2. The West worried about closing off lines of communication. Western allies have started to impose more measures designed to hurt Russian oligarchs and top officials. But the sanctions have not yet targeted the very top officials, including Putin, nor have they cut off many Russian elites’ access to the West.

The result, as Applebaum has written, is that much of Putin’s inner circle has felt insulated from sanctions (including those imposed after Russia annexed Ukraine’s Crimean peninsula in 2014). Rather than seizing the assets of Russian elites and expelling their children from boarding schools and universities, the West has tried to negotiate. In effect, Applebaum argues, two sides in this battle are playing by different rules.

“Western leaders and diplomats,” she wrote, “think they live in a world where rules matter, where diplomatic protocol is useful, where polite speech is valued. All of them think that when they go to Russia, they are talking to people whose minds can be changed by argument or debate. They think the Russian elite cares about things like its ‘reputation.’ It does not.”

3. The West has wanted to move slowly — both to retain future options and to avoid aggravating the crisis.

As Matina reports, the E.U. is keeping some sanctions in reserve. Doing so will allow it to impose them if Putin later expands the war and will also keep open a channel of communication with the Kremlin, officials say. Critics of this approach, on the other hand, say it “gives the impression of proportionality to a completely outrageous move by Putin which should be met by shock and awe,” Matina said.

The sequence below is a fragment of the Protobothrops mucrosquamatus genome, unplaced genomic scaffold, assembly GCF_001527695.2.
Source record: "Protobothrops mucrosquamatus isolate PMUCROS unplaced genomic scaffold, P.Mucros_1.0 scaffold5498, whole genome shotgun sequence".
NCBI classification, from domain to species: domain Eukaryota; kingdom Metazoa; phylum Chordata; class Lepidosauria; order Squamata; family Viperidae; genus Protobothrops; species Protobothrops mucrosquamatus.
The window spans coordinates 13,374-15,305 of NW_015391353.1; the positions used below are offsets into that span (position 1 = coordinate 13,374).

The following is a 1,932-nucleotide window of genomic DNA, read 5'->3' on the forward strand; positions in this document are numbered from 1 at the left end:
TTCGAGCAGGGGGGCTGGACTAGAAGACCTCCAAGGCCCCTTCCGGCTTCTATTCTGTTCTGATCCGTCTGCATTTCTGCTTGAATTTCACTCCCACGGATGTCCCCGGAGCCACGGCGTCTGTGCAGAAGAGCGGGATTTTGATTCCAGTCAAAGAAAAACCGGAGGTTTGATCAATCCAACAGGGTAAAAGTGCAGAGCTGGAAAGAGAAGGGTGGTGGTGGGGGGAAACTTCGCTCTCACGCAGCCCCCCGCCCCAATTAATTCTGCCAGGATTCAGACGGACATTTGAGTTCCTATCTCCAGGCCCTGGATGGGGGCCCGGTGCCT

For now, the critics are losing the debate.

Dmitri Alperovitch, an American technology executive born in Russia, argues that a full-on sanctions program would bring major risks, too. It could debilitate Russia’s economy and make Putin fear for his regime. Russia might hit back by restricting energy exports, to increase inflation and cause political instability in democracies. Russia could also launch cyberattacks.

“This outcome — a hot conflict between two nuclear powers with extensive cyber capabilities — is one that everyone in the world should be anxious to avoid,” Alperovitch wrote in The Economist. It’s a reminder that there are rarely easy answers once a war begins.